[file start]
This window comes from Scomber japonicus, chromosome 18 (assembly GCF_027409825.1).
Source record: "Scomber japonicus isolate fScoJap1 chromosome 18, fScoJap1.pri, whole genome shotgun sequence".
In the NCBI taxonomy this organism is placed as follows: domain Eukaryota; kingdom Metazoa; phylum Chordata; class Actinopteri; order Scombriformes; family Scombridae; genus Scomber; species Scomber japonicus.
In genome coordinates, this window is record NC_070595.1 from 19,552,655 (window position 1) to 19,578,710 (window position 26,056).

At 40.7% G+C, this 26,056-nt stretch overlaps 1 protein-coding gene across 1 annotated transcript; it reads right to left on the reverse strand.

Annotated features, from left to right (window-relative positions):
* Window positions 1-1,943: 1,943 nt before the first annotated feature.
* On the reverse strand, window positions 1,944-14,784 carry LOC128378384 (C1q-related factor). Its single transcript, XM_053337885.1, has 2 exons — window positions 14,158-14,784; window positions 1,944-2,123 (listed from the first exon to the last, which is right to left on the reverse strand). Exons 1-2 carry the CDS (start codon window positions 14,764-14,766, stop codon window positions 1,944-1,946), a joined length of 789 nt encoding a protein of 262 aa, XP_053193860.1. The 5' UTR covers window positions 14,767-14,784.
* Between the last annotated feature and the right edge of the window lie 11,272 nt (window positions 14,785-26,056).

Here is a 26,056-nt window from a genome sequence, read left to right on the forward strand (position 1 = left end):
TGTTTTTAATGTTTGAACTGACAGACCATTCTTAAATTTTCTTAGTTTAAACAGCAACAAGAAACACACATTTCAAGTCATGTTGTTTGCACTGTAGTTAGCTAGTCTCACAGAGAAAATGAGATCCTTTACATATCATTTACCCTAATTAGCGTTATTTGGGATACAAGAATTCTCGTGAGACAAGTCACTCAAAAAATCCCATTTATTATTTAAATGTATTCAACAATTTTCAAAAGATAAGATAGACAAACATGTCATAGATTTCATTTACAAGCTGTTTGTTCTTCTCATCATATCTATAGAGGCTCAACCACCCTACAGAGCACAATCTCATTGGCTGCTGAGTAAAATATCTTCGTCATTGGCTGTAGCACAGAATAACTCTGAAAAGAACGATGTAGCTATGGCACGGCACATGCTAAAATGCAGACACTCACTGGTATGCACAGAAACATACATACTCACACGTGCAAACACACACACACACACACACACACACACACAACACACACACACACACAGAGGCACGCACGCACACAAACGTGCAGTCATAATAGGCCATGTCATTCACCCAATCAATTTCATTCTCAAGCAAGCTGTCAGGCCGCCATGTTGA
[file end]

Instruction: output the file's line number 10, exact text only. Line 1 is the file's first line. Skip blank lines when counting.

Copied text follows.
Here is a 26,056-nt window from a genome sequence, read left to right on the forward strand (position 1 = left end):